With the renaissance of staycations, and the fact it's now more affordable for many foreign travellers to visit, the United Kingdom is revelling in the chance to showcase some of its must-see destinations. Steeped in history and local lore, and with miles of rugged beaches, North Wales is one such highlight. The pride of the people of this region is palpable, and with so much on offer it’s not hard to see why.

Several small boats sit on the glassy water surrounding Caernarfon Castle in Wales; picturesque waterfront buildings can be seen in the background.
Caernarfon Castle is literally the stuff of legend © PayPal / Getty Images

1. Follow 'The Crown' to magnificent Caernarfon Castle

Used as a prominent filming location in series 3 of Netflix’s The Crown, Caernarfon Castle was also the real-life setting of Prince Charles’ investiture as the Prince of Wales in 1969. Built over 700 years ago by Edward I, and recognised as one of the greatest buildings of the Middle Ages, Caernarfon Castle evokes the Welsh myth of Macsen Wledig, who dreamed of “the fairest [castle] that man ever saw”. The legendary castle doesn’t disappoint. After a day of exploring the ramparts, make sure to stop by the neighbouring Anglesey Arms for a drink, where you can sit on the harbour wall to enjoy the sunset over the Menai Strait.

A view looking down to the boat-dotted bay at the busy Morfa Nefyn beach. Buildings line the beach-front, and many people are milling around on the sand outside Tŷ Coch Inn.
It's a bit of an endeavour to reach Tŷ Coch Inn, but your efforts will be rewarded © Katie Clowes / Lonely Planet

2. Visit some of the best beachside pubs

At the far end of Morfa Nefyn beach, Tŷ Coch Inn is only accessible by boat or on foot. However, for those in the know, the stroll along the beach or over the headland is well worth the effort: on a summer’s day there are few places nicer to enjoy a cold drink and a quick dip. Even on cooler days, a drink all cosied up inside is the perfect respite after a blustery walk alongside the crashing surf. Be warned that access can be restricted at high tide so always make sure to check the tides before setting off. For more blissful beach vibes but without the hassle, try The Ship Inn at Red Wharf Bay.

3. Scale the highest peak in Wales

At 1085m, Snowdon is the tallest mountain in the British Isles outside of Scotland. Yet despite its towering height, the mountain is surprisingly accessible. With six main walking routes to the summit, as well as the Snowdon Mountain Railway, there’s an option for most levels of fitness and mobility – the railway even ferries registered support dogs up the mountain. Once you’ve conquered the climb, reward yourself with a cuppa whilst admiring the dazzling views. Fun fact: refreshments have been sold at the summit since 1838, when an entrepreneurial miner started selling wares to hungry climbers. 

A small red, narrow-guage tourist train rides the rails towards Snowdon in Snowdonia National Park, as sun bathes the green peaks of the range.
If you're not able to summit Snowdon under your own steam, hop aboard the Mountain Railway instead © Dilchaspiyaan / Shutterstock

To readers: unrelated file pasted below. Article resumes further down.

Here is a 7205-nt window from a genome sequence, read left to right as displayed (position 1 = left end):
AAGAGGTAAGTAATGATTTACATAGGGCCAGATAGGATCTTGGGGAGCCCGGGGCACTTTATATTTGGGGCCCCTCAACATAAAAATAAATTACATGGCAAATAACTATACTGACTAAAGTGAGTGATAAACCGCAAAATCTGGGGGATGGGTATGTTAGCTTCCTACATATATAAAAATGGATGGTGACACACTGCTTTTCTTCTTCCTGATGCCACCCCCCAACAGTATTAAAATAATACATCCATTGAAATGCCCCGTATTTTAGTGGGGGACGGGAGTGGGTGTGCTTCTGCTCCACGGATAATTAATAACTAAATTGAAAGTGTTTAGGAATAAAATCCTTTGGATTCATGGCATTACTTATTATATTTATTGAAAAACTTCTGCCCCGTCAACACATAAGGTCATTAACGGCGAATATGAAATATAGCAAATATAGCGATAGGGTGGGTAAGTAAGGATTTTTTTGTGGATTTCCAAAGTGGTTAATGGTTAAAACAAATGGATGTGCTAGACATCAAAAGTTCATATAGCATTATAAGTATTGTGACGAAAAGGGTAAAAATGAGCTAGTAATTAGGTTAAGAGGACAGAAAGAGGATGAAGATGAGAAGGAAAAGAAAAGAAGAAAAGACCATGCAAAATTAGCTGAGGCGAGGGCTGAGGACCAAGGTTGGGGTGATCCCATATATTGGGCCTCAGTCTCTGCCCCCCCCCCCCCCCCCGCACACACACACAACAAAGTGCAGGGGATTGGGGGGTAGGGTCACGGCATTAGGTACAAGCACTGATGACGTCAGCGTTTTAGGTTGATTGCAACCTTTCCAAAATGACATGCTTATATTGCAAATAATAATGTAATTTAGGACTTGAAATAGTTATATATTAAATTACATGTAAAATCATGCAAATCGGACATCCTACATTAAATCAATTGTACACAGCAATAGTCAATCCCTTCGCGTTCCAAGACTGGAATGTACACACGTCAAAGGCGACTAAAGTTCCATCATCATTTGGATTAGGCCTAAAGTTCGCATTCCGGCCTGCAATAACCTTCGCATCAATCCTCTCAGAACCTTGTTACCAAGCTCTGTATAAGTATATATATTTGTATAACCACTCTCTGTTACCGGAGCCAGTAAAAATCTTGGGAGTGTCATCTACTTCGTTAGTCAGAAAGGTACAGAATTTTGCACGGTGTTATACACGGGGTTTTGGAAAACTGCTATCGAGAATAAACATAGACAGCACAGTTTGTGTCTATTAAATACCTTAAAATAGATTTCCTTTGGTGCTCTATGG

4. Fall in love at Llanddwyn island

St Dwynwen was an inspiration to independent ladies even in 465 CE. Attacked by her lover and rejected by her family for refusing to marry, St Dwynwen escaped to the island of Llanddwyn to live out her life in solitude. Rather than turning her back on love she became the patron saint of lovers and you can still ask for her blessing by making an offering to her at the wishing well on the island. 

5. The Italian Riviera of Wales

On a rural peninsula in 1926, architect Sir Clough Williams-Ellis realised his dream of an Italianate coastal village near his home in North Wales. A riot of colour, domes and arches, Portmeirion appears to have been transported from Mediterranean climes and delights visitors with its joyfully incongruous architecture and gardens. An unusually touching attraction is the Portmeirion Dog Cemetery. Established by a former tenant of the manor house, it's where Portmeirion's pets have been buried for the last century.

A park in Portmeirion; it has been planted with Mediterranean-style trees and plants, and it's surrounded by several elevated, brightly coloured buildings, giving the impression of an Italian hilltop town.
Portmeirion surprises with its Mediterranean-style architecture © Debu55y / Alamy Stock Photo

6. Hit the beach at Abersoch

With a multitude of water sports on offer, Abersoch is a fun-loving and fashionable hotspot during the summer months. Surfers, paddle-boarders, wind-surfers, kayakers and bodyboarders all ride the waves at this popular village resort and, if you’re lucky, you may well catch a glimpse of some equally excitable marine residents, as dolphins are not unfamiliar with these waters. After a day on the water, soak up the evening sun at one of the village’s bars or bistros. 

7. Be seduced by the old glamour of Llandudno

Renowned as one of the most glamorous destinations of the Victorian and Edwardian ages, Llandudno has not lost its charm and remains the largest holiday resort in Wales. Stroll the promenade to admire the splendour of the 19th-century water-front hotels before taking the Great Orme Tramway or cable cars up to the summit of Great Orme, and admire uninterrupted views of the Bay of Llandudno, Little Orme and the Conwy estuary stretching out into the Irish Sea. Round off your visit with fish and chips on the pier, but beware of the boisterous seagulls who won’t hesitate to help themselves!

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